Ariel Dowski ’14 (CLAS)/UConn Photo, via ucomm.edu/blog
Pratt & Whitney COO Paul AdamsPratt & Whitney COO Paul Adams speaking at the University of Connecticut.
Pratt & Whitney and the University of Connecticut have celebrated the opening of a new Pratt & Whitney Additive Manufacturing Innovation Center at the higher education institution.
The east Hartford jet engine builder is providing funding worth $8 million (£5.2 million, €6.1 million) for the advanced additive manufacturing laboratory at the university's Depot Campus in Storrs.
The Pratt & Whitney Additive Manufacturing Innovation Center will be used to further additive manufacturing research and development and is the first of its kind in the northeast US to work with metals rather than plastics.
Moreover, the centre will be used to educate a new generation of engineers and designers in the latest advancements in manufacturing technology - which is continuing to adopt 3D printing as a major technique throughout the sector.
The facility features the latest in 3D manufacturing equipment and rapid prototyping technologies. It is home to two Arcam electron beam melting (EBM) A2X model machines for the manufacturing of large, complex metal parts at high temperatures.
The A2X models are the first to be introduced to the North American marketplace and the two EBM machines are believed to be the only ones in the northeast US. Industry engineers and academic personnel alike will be able to be trained on-site in how to use EBM, while it will also play host to training sessions for students and engineers. Furthermore, Connecticut manufacturers will be invited to explore the technology for their own developments.
Pratt & Whitney engineers and the university faculty and students will use the facility's resources to develop advanced fabrication techniques for complex production parts that are in high demand in aerospace, biomedical sciences and other industries.
Chief operating officer at the company Paul Adams commented: "Additive manufacturing is complementary to traditional methods by enabling new innovation in design, speed and affordability, and is necessary to build the next generation of jet engines. We are currently using additive manufacturing to build complex components with extreme precision for the flight-proven PurePower commercial jet engine."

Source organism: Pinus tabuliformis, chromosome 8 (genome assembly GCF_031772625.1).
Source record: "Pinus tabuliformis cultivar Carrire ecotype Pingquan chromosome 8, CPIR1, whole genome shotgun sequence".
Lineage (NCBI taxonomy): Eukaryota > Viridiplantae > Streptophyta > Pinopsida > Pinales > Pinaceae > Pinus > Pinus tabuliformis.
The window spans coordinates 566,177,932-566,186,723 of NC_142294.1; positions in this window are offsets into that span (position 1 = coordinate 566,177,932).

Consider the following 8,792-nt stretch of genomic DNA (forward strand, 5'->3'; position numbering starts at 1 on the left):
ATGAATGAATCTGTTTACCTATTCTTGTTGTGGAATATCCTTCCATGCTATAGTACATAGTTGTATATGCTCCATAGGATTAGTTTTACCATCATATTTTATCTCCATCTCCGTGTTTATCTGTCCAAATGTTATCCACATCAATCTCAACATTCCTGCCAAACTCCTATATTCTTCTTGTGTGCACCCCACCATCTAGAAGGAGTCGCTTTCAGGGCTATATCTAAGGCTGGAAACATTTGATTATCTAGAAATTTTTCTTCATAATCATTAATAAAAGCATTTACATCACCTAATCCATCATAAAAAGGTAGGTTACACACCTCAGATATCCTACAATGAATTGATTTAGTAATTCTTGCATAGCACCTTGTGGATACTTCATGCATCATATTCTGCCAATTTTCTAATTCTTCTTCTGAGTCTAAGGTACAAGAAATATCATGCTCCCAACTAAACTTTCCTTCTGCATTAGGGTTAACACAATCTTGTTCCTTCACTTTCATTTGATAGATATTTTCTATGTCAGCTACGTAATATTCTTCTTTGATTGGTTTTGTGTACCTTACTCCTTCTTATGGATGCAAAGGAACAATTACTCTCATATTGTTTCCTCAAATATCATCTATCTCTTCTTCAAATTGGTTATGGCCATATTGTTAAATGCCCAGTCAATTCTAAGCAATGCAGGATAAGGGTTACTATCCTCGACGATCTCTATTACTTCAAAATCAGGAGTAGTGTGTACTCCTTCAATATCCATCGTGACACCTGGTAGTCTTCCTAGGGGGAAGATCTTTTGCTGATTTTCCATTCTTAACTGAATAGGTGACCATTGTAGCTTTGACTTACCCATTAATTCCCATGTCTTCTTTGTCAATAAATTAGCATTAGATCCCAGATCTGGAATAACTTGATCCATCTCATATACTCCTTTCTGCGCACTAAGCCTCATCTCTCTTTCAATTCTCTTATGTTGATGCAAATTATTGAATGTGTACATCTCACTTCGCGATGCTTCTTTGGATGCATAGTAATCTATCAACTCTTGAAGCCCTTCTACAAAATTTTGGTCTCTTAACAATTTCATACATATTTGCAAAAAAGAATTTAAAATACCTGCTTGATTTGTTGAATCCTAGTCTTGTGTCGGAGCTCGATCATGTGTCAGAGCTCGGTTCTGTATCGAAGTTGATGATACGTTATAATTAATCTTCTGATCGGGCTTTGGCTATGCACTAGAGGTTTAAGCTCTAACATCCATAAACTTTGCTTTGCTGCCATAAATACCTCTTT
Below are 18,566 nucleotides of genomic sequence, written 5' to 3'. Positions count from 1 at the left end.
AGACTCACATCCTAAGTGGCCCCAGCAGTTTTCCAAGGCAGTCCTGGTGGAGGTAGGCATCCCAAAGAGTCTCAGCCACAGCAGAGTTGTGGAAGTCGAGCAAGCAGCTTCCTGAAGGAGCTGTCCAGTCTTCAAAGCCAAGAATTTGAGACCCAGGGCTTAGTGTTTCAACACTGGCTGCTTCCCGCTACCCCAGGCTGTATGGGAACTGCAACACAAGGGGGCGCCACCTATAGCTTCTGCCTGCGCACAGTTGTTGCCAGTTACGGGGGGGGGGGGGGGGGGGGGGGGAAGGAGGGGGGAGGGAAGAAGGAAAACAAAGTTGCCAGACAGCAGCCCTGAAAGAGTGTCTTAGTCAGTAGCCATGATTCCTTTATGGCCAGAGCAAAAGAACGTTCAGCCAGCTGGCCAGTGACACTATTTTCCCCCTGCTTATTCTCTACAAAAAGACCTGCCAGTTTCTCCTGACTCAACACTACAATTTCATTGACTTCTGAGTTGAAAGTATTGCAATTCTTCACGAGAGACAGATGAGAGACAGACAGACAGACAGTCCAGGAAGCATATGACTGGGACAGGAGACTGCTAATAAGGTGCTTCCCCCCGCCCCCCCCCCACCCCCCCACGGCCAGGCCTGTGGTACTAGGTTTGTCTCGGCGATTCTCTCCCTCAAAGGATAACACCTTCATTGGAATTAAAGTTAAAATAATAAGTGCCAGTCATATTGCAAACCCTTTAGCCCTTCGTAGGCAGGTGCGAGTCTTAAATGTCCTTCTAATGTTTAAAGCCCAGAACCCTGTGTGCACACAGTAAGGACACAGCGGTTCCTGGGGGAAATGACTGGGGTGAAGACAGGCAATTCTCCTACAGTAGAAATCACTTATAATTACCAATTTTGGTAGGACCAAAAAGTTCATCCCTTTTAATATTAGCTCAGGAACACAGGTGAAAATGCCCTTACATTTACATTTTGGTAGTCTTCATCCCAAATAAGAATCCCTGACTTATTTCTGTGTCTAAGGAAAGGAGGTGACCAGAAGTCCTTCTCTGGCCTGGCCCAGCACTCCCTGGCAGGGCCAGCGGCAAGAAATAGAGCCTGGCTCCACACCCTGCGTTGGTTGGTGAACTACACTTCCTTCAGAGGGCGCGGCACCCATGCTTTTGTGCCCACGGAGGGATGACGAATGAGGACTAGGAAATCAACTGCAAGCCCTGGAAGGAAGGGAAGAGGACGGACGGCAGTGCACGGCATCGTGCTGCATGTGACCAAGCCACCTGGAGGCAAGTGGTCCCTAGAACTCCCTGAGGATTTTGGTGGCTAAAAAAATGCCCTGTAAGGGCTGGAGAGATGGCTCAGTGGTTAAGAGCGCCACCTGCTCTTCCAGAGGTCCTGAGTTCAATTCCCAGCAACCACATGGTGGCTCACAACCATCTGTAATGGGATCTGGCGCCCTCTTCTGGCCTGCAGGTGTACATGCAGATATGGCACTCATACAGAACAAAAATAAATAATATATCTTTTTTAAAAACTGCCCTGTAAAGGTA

Pratt & Whitney invested more than $4.5 million in the centre and over the coming five years, it will invest a further $3.5 million.
This development also supports Barack Obama's Advanced Manufacturing Partnership scheme, which has encouraged innovative collaborations between industry, universities and the government in order to increase the US's competitiveness since 2011. The initiative aims to do this by improving existing manufacturing capabilities through the development of advanced materials, components and technologies.
Catherine Smith, Commissioner of the Connecticut Department of Economic and Community Development, stated: "The Additive Manufacturing Innovation Center is the latest example of the structural and strategic changes we're making.
"These important investments in our state's future are reigniting and reinvigorating Connecticut's economy."
In the future, it is hoped the Pratt & Whitney Additive Manufacturing Innovation Center at the University of Connecticut will elevate the state's industries' production capabilities, reduce manufacturing times, eliminate material waste and enable the creation of a new generation of intricate, light-weight and durable custom products.